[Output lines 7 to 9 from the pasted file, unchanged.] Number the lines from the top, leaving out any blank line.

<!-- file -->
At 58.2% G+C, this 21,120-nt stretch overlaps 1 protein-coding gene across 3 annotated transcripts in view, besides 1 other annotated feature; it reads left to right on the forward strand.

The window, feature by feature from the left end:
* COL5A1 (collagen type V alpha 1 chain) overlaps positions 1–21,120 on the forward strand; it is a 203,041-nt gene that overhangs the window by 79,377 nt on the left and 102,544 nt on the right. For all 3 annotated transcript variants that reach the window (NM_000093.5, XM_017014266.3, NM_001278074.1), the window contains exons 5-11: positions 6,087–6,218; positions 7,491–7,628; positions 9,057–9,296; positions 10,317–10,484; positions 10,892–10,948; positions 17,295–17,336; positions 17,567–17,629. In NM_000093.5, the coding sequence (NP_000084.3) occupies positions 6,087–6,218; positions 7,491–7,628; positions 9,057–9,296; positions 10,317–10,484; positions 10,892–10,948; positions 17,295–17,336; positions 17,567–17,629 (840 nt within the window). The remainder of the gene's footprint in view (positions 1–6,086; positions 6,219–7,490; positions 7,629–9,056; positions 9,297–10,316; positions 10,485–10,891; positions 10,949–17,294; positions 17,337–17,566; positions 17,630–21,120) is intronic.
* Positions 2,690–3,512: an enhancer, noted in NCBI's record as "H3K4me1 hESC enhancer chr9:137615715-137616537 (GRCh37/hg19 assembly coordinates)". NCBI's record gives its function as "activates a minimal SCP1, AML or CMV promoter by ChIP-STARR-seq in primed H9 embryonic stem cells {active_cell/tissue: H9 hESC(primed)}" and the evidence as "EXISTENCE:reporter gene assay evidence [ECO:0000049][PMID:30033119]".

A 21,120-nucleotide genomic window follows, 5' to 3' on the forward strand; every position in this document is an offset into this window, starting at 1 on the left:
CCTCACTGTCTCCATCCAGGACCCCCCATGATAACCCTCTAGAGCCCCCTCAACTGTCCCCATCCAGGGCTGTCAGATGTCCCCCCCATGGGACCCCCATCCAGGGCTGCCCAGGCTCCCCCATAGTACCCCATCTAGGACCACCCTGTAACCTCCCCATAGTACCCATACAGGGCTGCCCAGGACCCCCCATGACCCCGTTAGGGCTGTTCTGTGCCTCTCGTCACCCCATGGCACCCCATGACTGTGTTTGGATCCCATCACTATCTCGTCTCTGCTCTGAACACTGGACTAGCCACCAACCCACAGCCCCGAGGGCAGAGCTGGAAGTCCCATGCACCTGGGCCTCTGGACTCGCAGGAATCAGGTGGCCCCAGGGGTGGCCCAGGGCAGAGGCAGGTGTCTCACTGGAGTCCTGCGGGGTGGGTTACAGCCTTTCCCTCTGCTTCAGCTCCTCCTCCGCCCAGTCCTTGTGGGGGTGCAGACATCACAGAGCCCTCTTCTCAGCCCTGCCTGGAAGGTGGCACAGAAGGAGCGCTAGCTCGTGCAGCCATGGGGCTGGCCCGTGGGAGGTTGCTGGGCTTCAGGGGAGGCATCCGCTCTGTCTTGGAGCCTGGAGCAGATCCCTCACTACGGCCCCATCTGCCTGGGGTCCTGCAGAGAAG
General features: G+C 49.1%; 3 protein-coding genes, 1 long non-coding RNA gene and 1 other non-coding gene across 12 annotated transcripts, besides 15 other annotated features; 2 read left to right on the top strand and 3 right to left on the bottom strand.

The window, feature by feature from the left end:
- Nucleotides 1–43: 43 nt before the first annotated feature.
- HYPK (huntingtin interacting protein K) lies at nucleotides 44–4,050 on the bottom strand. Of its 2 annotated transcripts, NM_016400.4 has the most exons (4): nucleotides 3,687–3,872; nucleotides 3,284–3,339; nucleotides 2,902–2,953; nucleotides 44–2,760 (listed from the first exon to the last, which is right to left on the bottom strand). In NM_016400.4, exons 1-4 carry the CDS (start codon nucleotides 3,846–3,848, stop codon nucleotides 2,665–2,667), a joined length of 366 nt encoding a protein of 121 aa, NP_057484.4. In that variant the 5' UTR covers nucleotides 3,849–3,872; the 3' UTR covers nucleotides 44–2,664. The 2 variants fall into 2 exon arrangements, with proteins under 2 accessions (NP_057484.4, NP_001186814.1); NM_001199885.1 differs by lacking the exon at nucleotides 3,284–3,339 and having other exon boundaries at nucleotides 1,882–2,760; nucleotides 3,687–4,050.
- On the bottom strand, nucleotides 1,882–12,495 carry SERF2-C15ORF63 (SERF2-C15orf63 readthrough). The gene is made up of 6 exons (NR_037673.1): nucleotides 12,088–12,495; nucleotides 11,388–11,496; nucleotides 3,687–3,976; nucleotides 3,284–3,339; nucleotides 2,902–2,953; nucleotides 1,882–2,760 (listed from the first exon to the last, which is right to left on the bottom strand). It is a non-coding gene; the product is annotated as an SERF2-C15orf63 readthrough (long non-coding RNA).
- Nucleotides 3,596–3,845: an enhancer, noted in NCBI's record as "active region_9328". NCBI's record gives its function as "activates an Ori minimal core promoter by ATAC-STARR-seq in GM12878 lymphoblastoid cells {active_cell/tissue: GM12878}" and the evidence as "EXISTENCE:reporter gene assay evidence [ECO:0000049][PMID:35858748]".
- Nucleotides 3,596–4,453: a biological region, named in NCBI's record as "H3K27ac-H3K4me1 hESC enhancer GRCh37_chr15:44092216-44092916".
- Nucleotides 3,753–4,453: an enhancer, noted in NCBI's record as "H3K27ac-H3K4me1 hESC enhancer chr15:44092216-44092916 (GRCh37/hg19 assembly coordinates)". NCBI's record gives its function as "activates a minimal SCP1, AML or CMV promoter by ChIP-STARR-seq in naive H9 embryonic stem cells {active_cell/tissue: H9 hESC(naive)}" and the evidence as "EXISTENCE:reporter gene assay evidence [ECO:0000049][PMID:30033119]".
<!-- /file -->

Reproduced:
General features: G+C 49.1%; 3 protein-coding genes, 1 long non-coding RNA gene and 1 other non-coding gene across 12 annotated transcripts, besides 15 other annotated features; 2 read left to right on the top strand and 3 right to left on the bottom strand.

The window, feature by feature from the left end:
- Nucleotides 1–43: 43 nt before the first annotated feature.